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John Keats

  • Date Submitted: 11/12/2012 11:46 PM
  • Flesch-Kincaid Score: 64 
  • Words: 593
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John Keats Brief Biography
John Keats (1795-1821) was an English Romantic era poet. Being the son of a liveryman (one who works in/owns a stable), he was easily middle class, not the sort to have any poetic aspirations during that time. His father died in 1804 in an incident where he fell off of a horse. His mother remarried to another man only two months later. She left her husband soon after however, and died herself in 1810.
Keats’s brother, mother, and good friend all died of tuberculosis. He suspected for some time that he had the disease as well, and in February of 1820 he was diagnosed with having severe hemorrhages in his lungs. He moved to Rome in an attempt to escape the London winter, as well as his inevitable death. Despite this final feeble attempt, he died during the winter of 1821.
Keats’s poems are filled with great sadness, happiness, and awe. The realization that he was most likely going to die an early death is the most probable reason for this, especially considering that he did not begin writing until only about three and a half years before his death. The years before his death actually turned out to be some of the most eventful of his life. His brother George married and moved to America; in the summer he went on a walking tour of the Lake district in England and also of Scotland with his friend Charles Brown; he met Fanny Brawne, the great love of his life, in the fall, while at the same time nursing his brother Tom, who died in December. The well-known English professor Jack Stillinger once said about Keats’s work, “it is this combined experience of suffering, death, and love all at once, against a background of serious conversation, reading, and thinking that accounts for Keats's sudden rise to excellence in his poetry.”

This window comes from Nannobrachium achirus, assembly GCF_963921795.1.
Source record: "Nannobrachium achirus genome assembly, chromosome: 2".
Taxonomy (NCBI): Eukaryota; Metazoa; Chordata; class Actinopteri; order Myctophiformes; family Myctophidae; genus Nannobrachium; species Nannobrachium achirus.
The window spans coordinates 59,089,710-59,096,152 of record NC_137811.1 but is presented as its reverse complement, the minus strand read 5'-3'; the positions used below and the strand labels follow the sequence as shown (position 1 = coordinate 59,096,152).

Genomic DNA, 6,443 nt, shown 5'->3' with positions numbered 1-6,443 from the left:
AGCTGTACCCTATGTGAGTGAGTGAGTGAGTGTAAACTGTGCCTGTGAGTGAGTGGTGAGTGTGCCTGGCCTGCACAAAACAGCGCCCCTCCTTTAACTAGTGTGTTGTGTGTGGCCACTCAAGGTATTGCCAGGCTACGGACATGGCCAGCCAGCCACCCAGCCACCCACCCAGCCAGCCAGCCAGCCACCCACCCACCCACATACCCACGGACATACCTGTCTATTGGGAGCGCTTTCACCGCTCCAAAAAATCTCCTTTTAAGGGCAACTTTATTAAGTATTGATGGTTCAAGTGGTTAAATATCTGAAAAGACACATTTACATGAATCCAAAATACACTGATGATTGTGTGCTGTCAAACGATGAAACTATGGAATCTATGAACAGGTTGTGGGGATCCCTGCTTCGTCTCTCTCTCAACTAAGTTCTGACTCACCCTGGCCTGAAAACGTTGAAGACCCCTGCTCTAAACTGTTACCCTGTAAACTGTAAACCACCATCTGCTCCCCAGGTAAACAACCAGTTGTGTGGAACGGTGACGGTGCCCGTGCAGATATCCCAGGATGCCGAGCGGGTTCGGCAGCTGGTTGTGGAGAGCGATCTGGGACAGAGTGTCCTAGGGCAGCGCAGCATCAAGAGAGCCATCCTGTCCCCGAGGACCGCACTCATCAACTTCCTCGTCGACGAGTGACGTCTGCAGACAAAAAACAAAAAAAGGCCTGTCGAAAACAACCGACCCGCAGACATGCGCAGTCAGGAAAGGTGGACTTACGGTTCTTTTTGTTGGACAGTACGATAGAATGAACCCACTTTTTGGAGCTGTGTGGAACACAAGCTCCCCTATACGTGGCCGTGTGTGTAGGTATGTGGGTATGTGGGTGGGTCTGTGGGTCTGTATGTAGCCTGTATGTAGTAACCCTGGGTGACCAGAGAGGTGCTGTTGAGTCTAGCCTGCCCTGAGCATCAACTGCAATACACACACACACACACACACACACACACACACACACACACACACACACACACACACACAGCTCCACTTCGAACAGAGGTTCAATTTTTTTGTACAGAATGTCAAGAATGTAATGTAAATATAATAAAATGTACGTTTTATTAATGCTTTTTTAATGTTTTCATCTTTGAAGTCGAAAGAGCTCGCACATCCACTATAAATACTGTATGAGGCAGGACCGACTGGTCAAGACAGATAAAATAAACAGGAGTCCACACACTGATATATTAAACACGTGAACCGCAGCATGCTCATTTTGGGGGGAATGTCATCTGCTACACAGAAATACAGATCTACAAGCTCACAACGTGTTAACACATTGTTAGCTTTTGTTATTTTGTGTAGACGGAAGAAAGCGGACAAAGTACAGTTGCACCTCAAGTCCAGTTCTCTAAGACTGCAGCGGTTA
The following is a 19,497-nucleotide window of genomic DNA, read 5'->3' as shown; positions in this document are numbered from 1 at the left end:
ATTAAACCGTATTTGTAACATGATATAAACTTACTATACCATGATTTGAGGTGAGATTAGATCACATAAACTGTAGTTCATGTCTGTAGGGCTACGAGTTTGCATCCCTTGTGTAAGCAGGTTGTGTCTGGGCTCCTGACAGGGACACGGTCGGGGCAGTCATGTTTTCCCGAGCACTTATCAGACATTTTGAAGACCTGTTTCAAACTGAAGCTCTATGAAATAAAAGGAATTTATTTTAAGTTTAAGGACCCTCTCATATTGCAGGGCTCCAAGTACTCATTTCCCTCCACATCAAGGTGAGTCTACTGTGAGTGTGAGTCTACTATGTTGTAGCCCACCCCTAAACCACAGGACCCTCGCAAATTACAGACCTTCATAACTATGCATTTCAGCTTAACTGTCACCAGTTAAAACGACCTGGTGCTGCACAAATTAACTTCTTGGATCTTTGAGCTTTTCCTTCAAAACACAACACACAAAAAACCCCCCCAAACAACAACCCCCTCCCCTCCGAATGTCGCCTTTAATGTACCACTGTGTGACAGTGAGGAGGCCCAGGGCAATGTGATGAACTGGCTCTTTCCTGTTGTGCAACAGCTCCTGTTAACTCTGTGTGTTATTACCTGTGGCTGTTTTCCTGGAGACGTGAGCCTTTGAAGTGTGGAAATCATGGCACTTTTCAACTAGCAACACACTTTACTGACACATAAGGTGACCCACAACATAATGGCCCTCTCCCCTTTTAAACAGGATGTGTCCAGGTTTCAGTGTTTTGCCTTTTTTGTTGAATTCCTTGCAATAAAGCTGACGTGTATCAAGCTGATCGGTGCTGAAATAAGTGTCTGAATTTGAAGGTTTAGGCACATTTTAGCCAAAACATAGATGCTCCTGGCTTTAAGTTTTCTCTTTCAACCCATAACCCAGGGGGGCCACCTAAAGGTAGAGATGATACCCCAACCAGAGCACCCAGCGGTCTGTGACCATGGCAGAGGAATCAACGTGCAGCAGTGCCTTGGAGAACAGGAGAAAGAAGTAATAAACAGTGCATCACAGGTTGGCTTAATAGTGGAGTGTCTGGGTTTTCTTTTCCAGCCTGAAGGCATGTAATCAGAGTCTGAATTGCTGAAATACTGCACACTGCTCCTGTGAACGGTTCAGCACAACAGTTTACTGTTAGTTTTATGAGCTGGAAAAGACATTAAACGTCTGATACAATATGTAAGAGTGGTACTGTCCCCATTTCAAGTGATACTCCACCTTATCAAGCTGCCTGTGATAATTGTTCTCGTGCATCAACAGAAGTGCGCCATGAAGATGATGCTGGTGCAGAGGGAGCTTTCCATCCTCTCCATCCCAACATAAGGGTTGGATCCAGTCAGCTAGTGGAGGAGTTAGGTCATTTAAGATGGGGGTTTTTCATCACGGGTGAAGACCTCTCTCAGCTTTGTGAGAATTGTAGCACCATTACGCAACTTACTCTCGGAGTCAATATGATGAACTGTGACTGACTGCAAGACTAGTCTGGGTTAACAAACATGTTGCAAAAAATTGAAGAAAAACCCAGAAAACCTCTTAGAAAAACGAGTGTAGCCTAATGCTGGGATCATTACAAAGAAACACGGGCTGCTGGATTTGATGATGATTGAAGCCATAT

“To Autumn”SEASON of mists and mellow fruitfulness, | |
  Close bosom-friend of the maturing sun; | |
Conspiring with him how to load and bless | |
  With fruit the vines that round the thatch-eves run; |...

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